Batman is often referred to as the world’s greatest detective, and he has a long list of accomplishments to back it up. Besides going up against genius-level criminals on a near-daily basis, Batman is an accredited member of the Guild of Detection and possesses perhaps the finest tactical mind in the DC universe. While he may not quite stack up to DC’s Detective Chimp, Batman is no slouch when it comes to divining the truth behind a crime. Why, then, did Batman need to hire a private detective to help him solve a string of murders?
The PI in question was Jason Bard, a character introduced in 1969’s Detective Comics #392. Bard’s role in the Batman comics has altered several times as DC’s timeline has been rewritten, but he’s generally an ally to the Dark Knight when the chips are down. A former GCPD cop, Bard’s detective skills rival those of DC’s greatest heroes, so while it’s surprising that Batman would need help solving a crime, it’s no surprise that he’d choose Jason Bard to help him do it.
The story starts in Detective Comics #817, with the murder of Batman villain KGBeast. Thrown from a roof and then shot twice in the head, suspicions naturally fall on Harvey Dent – formerly the villain Two-Face, but now rehabilitated and acting as Gotham’s temporary protector. The killings continue, with an unknown murderer slaughtering villains Magpie and Scarface, and Batman deduces that a unique double-barreled pistol was used. It’s soon after this that Batman asks for help, breaking into Jason Bard’s home and offering him a staggering per-week sum to become his private eye. Bard is skeptical, but Batman convinces him that the offer is sincere.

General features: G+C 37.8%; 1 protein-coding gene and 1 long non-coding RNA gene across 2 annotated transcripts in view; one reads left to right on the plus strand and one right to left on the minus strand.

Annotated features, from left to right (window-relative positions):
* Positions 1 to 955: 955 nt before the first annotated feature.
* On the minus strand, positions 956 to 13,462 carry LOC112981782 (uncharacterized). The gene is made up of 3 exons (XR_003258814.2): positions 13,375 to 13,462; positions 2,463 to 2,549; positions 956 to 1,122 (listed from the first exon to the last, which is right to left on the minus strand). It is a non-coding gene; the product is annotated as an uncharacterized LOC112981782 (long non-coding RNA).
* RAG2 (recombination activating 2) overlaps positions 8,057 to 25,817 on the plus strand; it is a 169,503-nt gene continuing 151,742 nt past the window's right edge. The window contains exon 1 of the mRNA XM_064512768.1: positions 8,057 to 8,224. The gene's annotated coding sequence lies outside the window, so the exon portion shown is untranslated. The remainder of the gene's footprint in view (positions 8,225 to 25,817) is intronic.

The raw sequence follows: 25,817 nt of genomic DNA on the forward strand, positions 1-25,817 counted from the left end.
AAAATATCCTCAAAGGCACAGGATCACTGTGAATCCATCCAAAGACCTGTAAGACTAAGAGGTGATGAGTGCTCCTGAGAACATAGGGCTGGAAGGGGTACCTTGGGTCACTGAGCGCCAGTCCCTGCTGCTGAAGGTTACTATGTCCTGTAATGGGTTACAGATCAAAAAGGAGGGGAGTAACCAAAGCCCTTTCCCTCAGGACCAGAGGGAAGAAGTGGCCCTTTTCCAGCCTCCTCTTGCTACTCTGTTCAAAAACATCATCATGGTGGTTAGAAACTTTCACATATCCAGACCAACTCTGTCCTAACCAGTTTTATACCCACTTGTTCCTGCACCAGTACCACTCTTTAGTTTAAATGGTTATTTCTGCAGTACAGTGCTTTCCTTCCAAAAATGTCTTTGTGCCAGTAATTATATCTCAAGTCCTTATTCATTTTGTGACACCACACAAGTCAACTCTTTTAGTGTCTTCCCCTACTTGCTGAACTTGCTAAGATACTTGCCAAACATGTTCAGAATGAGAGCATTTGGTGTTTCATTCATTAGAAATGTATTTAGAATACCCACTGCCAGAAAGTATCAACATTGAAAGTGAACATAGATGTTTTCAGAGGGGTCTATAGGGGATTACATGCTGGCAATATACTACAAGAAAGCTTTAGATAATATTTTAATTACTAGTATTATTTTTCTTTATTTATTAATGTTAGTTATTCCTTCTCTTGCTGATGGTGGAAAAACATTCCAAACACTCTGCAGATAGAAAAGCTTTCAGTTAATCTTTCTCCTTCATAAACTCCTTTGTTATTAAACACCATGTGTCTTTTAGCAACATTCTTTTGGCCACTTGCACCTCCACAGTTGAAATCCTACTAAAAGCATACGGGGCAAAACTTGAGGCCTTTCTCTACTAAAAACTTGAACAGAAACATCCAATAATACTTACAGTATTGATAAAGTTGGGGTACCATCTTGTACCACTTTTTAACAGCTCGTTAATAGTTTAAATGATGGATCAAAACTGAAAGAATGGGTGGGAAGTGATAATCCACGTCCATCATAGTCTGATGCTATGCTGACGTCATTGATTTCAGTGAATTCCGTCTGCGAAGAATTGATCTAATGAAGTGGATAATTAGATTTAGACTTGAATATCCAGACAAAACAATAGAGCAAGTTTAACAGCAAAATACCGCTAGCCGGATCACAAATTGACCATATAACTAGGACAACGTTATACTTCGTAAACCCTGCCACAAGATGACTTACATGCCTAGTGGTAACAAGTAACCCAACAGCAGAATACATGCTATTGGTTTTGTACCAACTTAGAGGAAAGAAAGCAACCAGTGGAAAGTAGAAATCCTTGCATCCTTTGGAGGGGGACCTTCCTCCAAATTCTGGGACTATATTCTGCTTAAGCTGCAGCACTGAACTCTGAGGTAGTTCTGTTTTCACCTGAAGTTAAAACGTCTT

There is a very small list of detectives whose abilities I admire. Ralph Dibny is… not available. Roy Raymond chooses to waste his talents on daytime television. And then there’s you. … I operate at night. My investigations – for instance the one I’m currently involved in – can be impeded by the dawn. I need someone I can trust, out there on the streets, doing work in the day.
Batman’s explanation makes sense – the Dark Knight is hampered by daylight, at least in terms of his street-level crimefighting – but as the story progresses, it becomes clear that it’s not the whole truth. When Orca is killed, Jason Bard tracks down her husband, learning that the murdered villains were all working for the Penguin but had been recruited to change sides. Sadly for Batman, Bard discovers that the villains were recruited by Harvey Dent, lending credence to the theory that, having reverted to his Two-Face persona, he’s the one behind the murders. Still, there’s hope, as Bard discovers one aquatic-themed villain is unaccounted for…
Bard is soon confronted by the Tally Man, giving Batman the clue he needs to track the killings back to Warren White, aka the Great White Shark. In Batman’s absence, White has quietly replaced Penguin as Gotham’s crimelord. Far from recruiting the murdered villains, Harvey was warning them off joining White’s new operation. Tragically, the news comes too late, and White’s plan is successful – the withdrawal of Batman’s trust has driven Harvey back to his Two-Face persona.
So, did Batman really need Bard? While the Tally Man’s unscheduled release from Arkham Asylum was what led him to Warren White, the confrontation was largely coincidental. It’s reasonable to assume that Batman’s real motive in hiring Bard was to circumvent his own prejudices. The Caped Crusader spends most of the story insisting that Harvey Dent is innocent despite all evidence to the contrary, and it’s likely that he hired Jason Bard not just as a daytime detective, but also as a fresh pair of eyes who could objectively approach a case that Batman felt he was unable to see clearly.